The Benefits of Sensory Play
Sensory Play is Related to Trying New Foods
How cool is that? Children who are encouraged to play with fruit and vegetables are more likely and willing to taste the food. The play experience gives them a chance to explore the food without pressure to taste. Since the majority of kids don’t eat as many fruits and veggies as they should, I can definitely get behind this. Playing with food is good for them! Who knew? Similar results come from sensory play in general, the results are just not as significant. The reason for this correlation is thought to be that kids get more familiar with the food itself or at least different textures. This then makes them more comfortable for future taste tests (Coulthard & Sealy, 2017).
Sensory Play is a Coping Mechanism
Say what? Yep, sensory play helps kids emotionally. Sensory play is calming and relaxing for many kids (heck, me too!). Because they feel a little more relaxed playing in a sensory table, kids often open up and verbalize their emotions while playing (Maynard et al. 2009.) This is a much healthier option than bottling emotions and blowing up later.
Sensory Play Meets Learning Objectives
Sensory play can be used to meet learning objectives in a multitude of categories. Activities like picking up objects with tongs, pouring, and scooping encourage physical development of fine motor skills and measuring concepts. Sensory bins provide context for learning to naturally occur.
Plus, sensory tables are typically a popular place to be. So, kids have tons of opportunities to practice sharing and working together. This builds social-emotional awareness and skills. When kids play in a sensory bin, they learn to explore, they get creative in their stories and structures, they pose questions and experiment, they practice independence, and they learn about measuring, sizes, and shapes (Hunter, 2008).
Sensory Play is Child Directed and Memorable
Think of your own childhood. Your favorite experiences probably have something to do with you making choices and/or the sense of touch. Playing in mud puddles, building sand castles, climbing trees, etc. all fall into this category. These kind of experiences tend to stick with kids and make the experience meaningful (James and Bixler, 2008). Incorporating sensory play into any kind of lesson can help students remember and understand a concept.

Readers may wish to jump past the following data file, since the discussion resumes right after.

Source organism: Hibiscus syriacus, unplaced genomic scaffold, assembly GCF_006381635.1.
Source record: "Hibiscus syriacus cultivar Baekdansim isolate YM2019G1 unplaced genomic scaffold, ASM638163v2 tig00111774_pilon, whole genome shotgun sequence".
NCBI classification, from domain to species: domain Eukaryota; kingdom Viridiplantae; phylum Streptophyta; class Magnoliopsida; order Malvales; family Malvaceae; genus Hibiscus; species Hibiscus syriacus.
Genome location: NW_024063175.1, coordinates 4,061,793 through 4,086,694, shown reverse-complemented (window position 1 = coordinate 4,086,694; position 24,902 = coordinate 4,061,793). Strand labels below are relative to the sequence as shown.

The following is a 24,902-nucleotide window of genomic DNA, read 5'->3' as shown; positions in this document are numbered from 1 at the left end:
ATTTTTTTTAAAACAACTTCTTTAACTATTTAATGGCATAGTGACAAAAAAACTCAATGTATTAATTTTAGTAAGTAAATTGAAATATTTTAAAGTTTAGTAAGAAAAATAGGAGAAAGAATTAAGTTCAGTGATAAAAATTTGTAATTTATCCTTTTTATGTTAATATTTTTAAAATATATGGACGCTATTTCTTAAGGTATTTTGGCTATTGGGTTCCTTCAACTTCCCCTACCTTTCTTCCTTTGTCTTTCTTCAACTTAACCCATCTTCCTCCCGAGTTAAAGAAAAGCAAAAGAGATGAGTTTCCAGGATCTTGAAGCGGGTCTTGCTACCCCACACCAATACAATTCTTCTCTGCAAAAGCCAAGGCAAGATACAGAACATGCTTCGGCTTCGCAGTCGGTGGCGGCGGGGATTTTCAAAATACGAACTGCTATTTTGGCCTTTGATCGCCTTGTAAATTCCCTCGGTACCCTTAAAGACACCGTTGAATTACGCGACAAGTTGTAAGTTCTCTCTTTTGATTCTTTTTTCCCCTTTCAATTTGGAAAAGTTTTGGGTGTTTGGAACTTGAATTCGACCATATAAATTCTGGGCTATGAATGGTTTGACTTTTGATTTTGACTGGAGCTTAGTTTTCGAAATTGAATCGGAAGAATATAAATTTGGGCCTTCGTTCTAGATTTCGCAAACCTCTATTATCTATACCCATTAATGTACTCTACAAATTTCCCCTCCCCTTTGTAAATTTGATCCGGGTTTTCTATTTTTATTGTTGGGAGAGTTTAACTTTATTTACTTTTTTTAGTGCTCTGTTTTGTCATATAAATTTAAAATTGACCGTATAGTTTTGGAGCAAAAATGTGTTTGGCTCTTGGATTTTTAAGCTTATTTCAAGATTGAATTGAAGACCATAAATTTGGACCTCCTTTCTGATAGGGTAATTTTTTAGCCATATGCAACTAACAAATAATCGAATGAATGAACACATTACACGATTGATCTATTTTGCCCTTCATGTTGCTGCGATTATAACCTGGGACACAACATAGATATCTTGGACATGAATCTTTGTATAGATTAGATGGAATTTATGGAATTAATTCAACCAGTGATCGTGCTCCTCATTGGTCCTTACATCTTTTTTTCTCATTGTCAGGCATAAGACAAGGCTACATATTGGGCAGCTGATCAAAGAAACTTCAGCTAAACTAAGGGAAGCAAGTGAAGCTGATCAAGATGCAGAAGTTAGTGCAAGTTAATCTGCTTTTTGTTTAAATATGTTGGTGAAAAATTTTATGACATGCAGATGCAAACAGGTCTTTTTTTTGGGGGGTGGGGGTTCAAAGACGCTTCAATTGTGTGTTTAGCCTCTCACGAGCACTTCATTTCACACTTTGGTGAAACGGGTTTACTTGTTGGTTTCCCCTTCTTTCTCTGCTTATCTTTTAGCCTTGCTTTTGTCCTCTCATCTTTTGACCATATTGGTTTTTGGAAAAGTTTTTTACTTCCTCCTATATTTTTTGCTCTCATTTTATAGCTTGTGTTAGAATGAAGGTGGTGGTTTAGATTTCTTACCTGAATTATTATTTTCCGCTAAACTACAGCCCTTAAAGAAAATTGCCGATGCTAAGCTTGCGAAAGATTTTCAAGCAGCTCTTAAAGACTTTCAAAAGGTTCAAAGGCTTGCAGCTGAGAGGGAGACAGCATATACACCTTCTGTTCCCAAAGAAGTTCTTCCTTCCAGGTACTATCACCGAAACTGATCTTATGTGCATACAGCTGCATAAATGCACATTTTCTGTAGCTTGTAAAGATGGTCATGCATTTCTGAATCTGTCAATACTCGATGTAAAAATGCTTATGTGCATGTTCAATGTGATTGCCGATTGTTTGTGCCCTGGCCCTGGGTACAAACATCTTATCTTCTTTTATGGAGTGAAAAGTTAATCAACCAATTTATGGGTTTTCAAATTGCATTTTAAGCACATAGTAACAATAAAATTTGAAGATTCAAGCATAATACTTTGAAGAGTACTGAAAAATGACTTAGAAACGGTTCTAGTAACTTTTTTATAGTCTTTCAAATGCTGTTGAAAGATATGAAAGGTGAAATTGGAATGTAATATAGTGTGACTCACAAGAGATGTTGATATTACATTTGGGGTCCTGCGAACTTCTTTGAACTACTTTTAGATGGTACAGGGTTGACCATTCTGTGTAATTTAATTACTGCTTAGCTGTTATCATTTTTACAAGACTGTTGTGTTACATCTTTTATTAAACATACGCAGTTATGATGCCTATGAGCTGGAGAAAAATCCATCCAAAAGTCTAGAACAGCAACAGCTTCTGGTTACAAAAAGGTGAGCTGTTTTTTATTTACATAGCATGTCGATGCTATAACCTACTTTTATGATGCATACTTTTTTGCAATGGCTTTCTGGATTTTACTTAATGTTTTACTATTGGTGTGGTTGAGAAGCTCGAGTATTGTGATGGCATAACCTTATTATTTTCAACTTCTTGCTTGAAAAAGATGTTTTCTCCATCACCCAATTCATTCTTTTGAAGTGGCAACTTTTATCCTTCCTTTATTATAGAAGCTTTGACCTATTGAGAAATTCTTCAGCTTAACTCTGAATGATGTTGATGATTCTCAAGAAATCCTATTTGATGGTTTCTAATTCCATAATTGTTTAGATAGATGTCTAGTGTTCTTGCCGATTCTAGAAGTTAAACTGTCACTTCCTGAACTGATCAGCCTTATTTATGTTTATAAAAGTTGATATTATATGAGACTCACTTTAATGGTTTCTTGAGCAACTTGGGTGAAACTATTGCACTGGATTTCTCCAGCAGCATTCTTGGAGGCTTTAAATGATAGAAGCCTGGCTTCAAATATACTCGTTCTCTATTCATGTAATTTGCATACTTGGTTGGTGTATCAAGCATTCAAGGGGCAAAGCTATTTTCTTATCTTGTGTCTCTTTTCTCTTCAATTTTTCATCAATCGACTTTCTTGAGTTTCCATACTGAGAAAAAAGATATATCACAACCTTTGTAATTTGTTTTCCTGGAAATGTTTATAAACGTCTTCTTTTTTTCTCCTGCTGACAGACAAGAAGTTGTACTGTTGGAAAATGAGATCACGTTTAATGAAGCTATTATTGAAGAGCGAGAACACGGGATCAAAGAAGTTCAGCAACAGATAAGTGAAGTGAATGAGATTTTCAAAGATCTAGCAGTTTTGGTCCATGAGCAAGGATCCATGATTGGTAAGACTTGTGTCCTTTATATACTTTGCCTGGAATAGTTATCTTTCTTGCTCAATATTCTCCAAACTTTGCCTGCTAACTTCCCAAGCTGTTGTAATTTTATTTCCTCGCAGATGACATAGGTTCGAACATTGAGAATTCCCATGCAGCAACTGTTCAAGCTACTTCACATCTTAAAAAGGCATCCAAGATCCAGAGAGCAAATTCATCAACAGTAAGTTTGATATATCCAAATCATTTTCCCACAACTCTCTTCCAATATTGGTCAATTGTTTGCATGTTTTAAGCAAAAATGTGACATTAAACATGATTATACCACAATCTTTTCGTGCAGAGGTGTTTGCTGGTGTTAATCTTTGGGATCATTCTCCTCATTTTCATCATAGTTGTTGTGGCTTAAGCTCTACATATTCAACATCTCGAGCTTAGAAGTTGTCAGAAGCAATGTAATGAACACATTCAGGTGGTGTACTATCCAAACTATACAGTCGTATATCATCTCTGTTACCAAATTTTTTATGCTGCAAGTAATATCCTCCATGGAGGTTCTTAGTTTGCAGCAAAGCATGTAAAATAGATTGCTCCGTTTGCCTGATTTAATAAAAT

How to Set Up Sensory Play
Outside sensory play is easy! Grass, dirt, rocks, bark, mulch, and sand all count as sensory materials. Our sandbox is the most used outside toy we have, by far. We also have an outdoor water table that the kids love during the warmer months. Outside water and sand play is awesome because the clean up is so much easier!
Indoor sensory play can be more difficult and messy, for sure. I generally don’t like mess – but I’ve learned that if kids can make a mess they can help clean it up too! Play-doh and paint are sensory activities that are relatively easy to clean up when you’re looking for easy sensory play.
The reason I like this tub is that it’s big enough for multiple kids to use at one time. It’s also deep enough to hold quite a bit of materials – any bigger and I wouldn’t be able to carry it myself to change out the water.
Please keep in mind that all children need to be supervised while using sensory bins. Infants and toddlers need extra attention when using sensory materials because sensory materials are also usually choking hazards, and drowning can occur even in shallow water.
Some other ideas for sensory bin fillers are: rice, beans, moonsand, paper shreds, water beads, potting soil, cornstarch and water, or brownie mix and water to make mud! I have a whole Pinterest board with sensory bin ideas, check it out!
What other materials do you like to use for sensory play? Comment below!
Coulthard H. & Sealy A.-M., Play with your food! Sensory play is associated with tasting of fruits and vegetables in preschool children, Appetite (2017), doi: 10.1016/ j.appet.2017.02.003.
Hunter, D. (2008). What Happens When a Child Plays at the Sensory Table?. YC: Young Children, 63(6), 77-79.
J. Joy James & Robert D. Bixler (2008) Children’s Role in Meaning Making Through Their Participation in an Environmental Education Program, The Journal of Environmental Education, 39:4, 44-59, DOI: 10.3200/JOEE.39.4.44-59
Maynard, C. N., Adams, R. A., Lazo-Flores, T., & Warnock, K. (2009). An Examination of the Effects of Teacher Intervention During Sensory Play on the Emotional Development of Preschoolers. Family & Consumer Sciences Research Journal, 38(1), 26-35. doi:10.1111/j.1552-3934.2009.00003.x